Mixed Marks for India’s Modi
March 20, 2015
Dubbed “the Indian Abe” by some observers, Prime Minister Narendra Modi took office late last May amid high hopes for his dynamic, reform-oriented style of leadership. Tokyo Foundation President Akiyama Masahiro reports on Modi’s early successes and setbacks against a background of legislative gridlock.
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India’s 2014 general election, held during April and May last year, resulted in a resounding victory for the Bharatiya Janata Party and the birth of a new government headed by Narendra Modi. The BJP-led National Democratic Alliance captured 336 of the 543 seats in the lower house of parliament, and the BJP alone took 282 of those seats, becoming the first single party in 30 years to win a simple lower house majority. Voters were clearly looking to Modi—who presided over an era of rapid growth and development as chief minister of Gujarat—as their best hope to get the Indian economy back on track.
Japan was the first major country Modi visited after taking office in May. His long acquaintance and good rapport with Prime Minister Shinzo Abe, together with his warm feelings for Japan as whole, won the hearts of people here and spurred a new level of interest in Indian affairs among the Japanese. Modi’s impressive debut on the diplomatic stage also included trips to the United States and Australia, and he hosted visits by Chinese President Xi Jinping and US President Barack Obama.
Prime Minister Modi has invited comparison to Abe, with his nationalist bent, innovative and dynamic leadership style, and strong foreign policy, particularly toward China. But the past few months have tended to highlight the differences rather than the similarities. In the following, I offer a brief review of Modi’s domestic and diplomatic initiatives during his first nine months in office.
Early Promise and Setbacks
Indian stock prices soared after Modi took office in May 2014. In the September quarter of 2014, India’s economy outpaced China’s as the gross domestic product posted year-on-year growth of 8.2%. The upturn reflects the high hopes that the Indian people and the international community have invested in Modi’s plans for economic reform. Japan enjoyed a very similar surge shortly after Prime Minister Abe took office in 2012.
But Modi has since run into political obstacles that Abe was able to avoid. The April–May election gave the BJP solid control of the lower house, but in the upper house, the ruling coalition holds only about one-fourth of the seats. This means a divided parliament and legislative gridlock, a situation Abe has not had to face since his Liberal Democratic Party regained control of the House of Councillors in 2013.
Prospects for breaking the legislative deadlock are uncertain. Because most of the seats in the India’s upper house are elected indirectly, by the 30 state legislatures, the ruling coalition must seize control of the state assemblies before it can secure an upper house majority. Furthermore, turnover in the upper house is slow, since only a third of the seats are contested in each biennial election. Thus, even if the BJP continues to prevail at the state level, it will take another four years to secure a majority in the upper house.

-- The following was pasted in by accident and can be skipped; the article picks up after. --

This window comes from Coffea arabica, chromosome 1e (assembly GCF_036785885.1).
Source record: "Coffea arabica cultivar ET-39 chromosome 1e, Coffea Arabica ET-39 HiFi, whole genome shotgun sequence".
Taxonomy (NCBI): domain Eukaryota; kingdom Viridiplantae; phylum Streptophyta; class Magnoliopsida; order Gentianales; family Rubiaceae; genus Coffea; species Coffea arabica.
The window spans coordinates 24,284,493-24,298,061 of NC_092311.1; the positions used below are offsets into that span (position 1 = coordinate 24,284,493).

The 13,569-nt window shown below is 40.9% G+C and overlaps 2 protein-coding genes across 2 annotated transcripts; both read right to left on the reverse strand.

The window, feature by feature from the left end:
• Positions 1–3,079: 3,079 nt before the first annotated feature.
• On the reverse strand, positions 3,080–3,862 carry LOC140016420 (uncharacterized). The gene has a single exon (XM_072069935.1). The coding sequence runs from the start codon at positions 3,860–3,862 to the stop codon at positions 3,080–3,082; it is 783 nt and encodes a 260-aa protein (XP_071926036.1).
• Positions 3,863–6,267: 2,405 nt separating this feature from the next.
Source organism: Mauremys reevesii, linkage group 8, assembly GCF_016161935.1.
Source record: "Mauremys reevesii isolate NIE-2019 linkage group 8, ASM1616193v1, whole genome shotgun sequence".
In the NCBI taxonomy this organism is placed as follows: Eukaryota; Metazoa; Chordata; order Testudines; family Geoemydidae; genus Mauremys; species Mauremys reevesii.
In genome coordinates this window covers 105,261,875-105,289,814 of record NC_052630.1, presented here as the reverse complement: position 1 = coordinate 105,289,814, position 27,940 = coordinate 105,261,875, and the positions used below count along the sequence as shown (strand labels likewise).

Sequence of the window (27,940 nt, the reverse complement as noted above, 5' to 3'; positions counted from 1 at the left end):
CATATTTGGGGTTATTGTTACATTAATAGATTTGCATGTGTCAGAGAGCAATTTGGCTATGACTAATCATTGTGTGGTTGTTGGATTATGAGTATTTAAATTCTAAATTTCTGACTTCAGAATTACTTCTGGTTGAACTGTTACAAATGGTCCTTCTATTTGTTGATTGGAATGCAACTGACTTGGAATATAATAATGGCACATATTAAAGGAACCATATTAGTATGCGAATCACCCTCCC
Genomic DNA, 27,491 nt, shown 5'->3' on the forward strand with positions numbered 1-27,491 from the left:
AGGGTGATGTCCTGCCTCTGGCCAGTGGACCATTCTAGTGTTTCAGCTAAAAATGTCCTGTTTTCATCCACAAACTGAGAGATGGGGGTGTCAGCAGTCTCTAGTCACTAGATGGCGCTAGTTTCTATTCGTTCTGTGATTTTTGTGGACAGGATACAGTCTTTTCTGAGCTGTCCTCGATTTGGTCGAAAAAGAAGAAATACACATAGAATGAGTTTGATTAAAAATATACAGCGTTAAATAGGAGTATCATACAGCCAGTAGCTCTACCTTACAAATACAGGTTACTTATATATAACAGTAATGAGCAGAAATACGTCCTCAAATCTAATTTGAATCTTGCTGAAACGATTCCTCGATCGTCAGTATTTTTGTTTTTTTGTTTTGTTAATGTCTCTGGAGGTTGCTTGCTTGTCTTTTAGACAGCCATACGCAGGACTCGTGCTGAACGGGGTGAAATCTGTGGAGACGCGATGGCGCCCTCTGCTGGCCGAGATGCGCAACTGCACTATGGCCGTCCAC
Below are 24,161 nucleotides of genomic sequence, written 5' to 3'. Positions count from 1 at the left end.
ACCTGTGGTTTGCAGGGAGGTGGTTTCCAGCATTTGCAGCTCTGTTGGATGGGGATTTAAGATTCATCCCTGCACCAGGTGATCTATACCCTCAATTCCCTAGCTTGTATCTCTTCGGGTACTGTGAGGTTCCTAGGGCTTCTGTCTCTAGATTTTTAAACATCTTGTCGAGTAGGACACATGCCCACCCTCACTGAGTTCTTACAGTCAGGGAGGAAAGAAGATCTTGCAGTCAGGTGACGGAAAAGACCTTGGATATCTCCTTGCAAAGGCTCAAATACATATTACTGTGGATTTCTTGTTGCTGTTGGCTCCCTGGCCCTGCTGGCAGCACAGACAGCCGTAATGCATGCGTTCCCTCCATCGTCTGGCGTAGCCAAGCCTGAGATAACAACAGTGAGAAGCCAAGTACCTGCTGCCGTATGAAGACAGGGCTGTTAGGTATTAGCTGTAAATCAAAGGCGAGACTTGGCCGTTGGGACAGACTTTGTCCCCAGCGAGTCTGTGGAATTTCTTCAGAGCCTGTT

In terms of momentum, the results of the February 2015 Delhi Legislative Assembly were anything but encouraging for the BJP. The Aam Aadmi Party scored a huge landslide in the National Capital Territory of Delhi, which includes New Delhi, securing 67 of the 70 seats in the legislature and leaving the BJP with just 3 (and the Indian National Congress with 0).
The AAP ran a successful campaign targeting corruption, among other issues, but an undeniable factor behind the voters’ rejection of the BJP was impatience with the Modi government, which has come under criticism for failing to deliver on its promises to improve living standards and tackle corruption head-on. Now all eyes are on Bihar and Uttar Pradesh, where legislative assembly elections are to be held within the year; as two of India’s most populous states, they account for a significant number of upper house seats between them.
Legislating by Executive Order
Meanwhile, much of Modi’s economic reform agenda has been in limbo, including vital labor law reforms needed to spur job creation by loosening regulations that make it all but impossible to lay off an employee. The upper house had also been resisting legislation to raise the legal limit on foreign investment in domestic insurance companies from 29% to 49% and loosen the rules governing land acquisition so as to spur development.
With parliament refusing to act on these and other legislative changes needed to revitalize the economy, the Modi government has begun issuing executive orders instead. Under the Indian constitution, the president is empowered, in certain situations, to promulgate ordinances that have the force of law. Unless they are approved by parliament, however, such ordinances lapse after a period of six months and six weeks.
Apart from legislative action, the other major tool at Modi’s disposal is government spending. It will be interesting to see what sort of economic policies are built into the budget plan for the coming fiscal year, which was due to be released at the end of February.